subobscure

obscure

[uhb-skyoor]
adjective, obscurer, obscurest.
1.
(of meaning) not clear or plain; ambiguous, vague, or uncertain: an obscure sentence in the contract.
2.
not clear to the understanding; hard to perceive: obscure motivations.
3.
(of language, style, a speaker, etc.) not expressing the meaning clearly or plainly.
4.
indistinct to the sight or any other sense; not readily seen, heard, etc.; faint.
5.
inconspicuous or unnoticeable: the obscure beginnings of a great movement.
6.
of little or no prominence, note, fame, or distinction: an obscure French artist.
7.
far from public notice, worldly affairs, or important activities; remote; retired: an obscure little town.
8.
lacking in light or illumination; dark; dim; murky: an obscure back room.
9.
enveloped in, concealed by, or frequenting darkness.
10.
not bright or lustrous; dull or darkish, as color or appearance.
11.
(of a vowel) having the reduced or neutral sound usually represented by the schwa (ə).
verb (used with object), obscured, obscuring.
12.
to conceal or conceal by confusing (the meaning of a statement, poem, etc.).
13.
to make dark, dim, indistinct, etc.
14.
to reduce or neutralize (a vowel) to the sound usually represented by a schwa (ə).
noun

Origin:
1350–1400; Middle English < Old French oscur, obscur < Latin obscūrus dark

obscuredly [uhb-skyoor-id-lee] , obscurely, adverb
obscureness, noun
subobscure, adjective
subobscurely, adverb
subobscureness, noun
unobscure, adjective
unobscurely, adverb
unobscureness, noun
unobscured, adjective


1. doubtful, dubious. See mysterious. 4. blurred, veiled. 6. undistinguished, unnoted, unknown. 7. secluded, inconspicuous, unnoticeable, unnoticed. 8. cloudy, dusky, somber. See dark.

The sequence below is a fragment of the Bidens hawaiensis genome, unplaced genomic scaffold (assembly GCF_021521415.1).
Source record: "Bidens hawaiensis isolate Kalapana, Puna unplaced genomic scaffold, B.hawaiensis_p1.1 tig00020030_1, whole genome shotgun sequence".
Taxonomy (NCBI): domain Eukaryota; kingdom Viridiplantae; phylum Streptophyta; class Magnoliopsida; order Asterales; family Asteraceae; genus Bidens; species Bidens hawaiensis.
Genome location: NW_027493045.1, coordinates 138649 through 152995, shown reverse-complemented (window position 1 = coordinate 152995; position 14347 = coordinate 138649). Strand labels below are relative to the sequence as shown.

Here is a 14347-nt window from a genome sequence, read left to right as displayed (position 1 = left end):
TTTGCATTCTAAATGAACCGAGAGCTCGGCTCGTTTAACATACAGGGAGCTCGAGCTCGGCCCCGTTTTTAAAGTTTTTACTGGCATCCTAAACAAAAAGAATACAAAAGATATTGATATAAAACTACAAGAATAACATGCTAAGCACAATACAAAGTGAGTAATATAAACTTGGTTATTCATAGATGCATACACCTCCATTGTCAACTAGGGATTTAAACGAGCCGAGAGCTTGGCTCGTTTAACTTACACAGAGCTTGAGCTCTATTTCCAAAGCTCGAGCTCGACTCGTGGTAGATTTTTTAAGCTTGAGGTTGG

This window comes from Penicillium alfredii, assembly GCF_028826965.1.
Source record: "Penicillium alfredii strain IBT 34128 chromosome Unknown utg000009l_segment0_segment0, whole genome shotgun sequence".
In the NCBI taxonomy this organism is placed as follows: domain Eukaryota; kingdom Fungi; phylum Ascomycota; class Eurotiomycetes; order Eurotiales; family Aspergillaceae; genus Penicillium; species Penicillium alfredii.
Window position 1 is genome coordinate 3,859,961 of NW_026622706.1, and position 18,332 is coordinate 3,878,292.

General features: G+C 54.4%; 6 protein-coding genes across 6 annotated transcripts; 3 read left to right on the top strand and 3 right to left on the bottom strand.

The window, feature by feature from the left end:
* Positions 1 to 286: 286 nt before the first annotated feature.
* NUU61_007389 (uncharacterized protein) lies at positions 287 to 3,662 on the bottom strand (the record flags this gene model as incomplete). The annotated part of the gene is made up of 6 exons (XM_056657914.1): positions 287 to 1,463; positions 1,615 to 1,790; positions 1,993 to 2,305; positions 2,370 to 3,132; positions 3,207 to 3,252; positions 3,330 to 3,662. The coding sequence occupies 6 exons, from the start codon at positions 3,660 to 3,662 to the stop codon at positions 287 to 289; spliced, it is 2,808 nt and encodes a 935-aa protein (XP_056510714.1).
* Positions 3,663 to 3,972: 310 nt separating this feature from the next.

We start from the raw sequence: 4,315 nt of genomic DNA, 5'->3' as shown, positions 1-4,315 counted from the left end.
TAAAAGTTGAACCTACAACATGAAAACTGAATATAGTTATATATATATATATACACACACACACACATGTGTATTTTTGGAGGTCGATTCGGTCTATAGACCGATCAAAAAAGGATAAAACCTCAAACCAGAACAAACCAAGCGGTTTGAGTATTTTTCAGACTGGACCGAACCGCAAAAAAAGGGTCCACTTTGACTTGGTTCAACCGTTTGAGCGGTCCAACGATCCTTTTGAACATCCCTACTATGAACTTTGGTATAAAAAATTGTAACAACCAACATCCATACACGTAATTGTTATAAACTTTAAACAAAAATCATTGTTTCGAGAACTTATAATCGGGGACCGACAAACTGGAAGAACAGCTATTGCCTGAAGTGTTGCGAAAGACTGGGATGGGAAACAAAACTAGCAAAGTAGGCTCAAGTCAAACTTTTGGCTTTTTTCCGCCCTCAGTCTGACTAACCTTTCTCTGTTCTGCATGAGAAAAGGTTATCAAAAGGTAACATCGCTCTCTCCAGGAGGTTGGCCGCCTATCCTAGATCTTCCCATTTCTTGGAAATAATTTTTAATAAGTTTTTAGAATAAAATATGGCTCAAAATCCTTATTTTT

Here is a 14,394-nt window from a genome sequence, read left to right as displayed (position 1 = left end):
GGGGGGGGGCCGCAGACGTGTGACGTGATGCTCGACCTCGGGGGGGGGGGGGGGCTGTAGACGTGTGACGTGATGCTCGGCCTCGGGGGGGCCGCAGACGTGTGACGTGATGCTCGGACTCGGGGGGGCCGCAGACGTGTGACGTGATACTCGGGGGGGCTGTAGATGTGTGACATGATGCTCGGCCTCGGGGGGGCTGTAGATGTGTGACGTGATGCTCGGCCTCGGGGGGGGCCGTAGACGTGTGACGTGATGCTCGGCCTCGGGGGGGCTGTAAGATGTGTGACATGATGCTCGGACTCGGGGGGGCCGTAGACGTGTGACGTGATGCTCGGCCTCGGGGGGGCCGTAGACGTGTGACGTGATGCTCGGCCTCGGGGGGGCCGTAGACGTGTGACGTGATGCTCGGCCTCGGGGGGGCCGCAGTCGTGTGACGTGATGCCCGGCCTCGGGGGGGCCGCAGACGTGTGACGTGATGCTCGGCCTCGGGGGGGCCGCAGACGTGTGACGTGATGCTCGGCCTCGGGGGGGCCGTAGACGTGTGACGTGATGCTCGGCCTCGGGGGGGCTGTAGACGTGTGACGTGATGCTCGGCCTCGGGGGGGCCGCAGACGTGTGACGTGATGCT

1. certain. 4. clear. 6. noted. 7. conspicuous. 8. bright.
Dictionary.com Unabridged
Based on the Random House Dictionary, © Random House, Inc. 2014.
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Collins
World English Dictionary
obscure (əbˈskjʊə)
 
adj
1.  unclear or abstruse
2.  indistinct, vague, or indefinite
3.  inconspicuous or unimportant
4.  hidden, secret, or remote
5.  (of a vowel) reduced to or transformed into a neutral vowel ()
6.  gloomy, dark, clouded, or dim
 
vb
7.  to make unclear, vague, or hidden
8.  to cover or cloud over
9.  phonetics to pronounce (a vowel) with articulation that causes it to become a neutral sound represented by ()
 
n
10.  a rare word for obscurity
 
[C14: via Old French from Latin obscūrus dark]
 
obscuration
 
n
 
ob'scurely
 
adv
 
ob'scureness
 
n

Collins English Dictionary - Complete & Unabridged 10th Edition
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Etymonline
Word Origin & History

obscure
c.1400, from O.Fr. obscur "dark, dim, not clear," from L. obscurus "covered over, dark, obscure, indistinct," from ob "over" + -scurus "covered," from PIE *(s)keu- "to cover, conceal;" source of O.N. sky, O.E. sceo "cloud," and L. scutum "shield" and Gk. skeue "dress" (see
sky). The verb is first recorded early 15c.
Online Etymology Dictionary, © 2010 Douglas Harper
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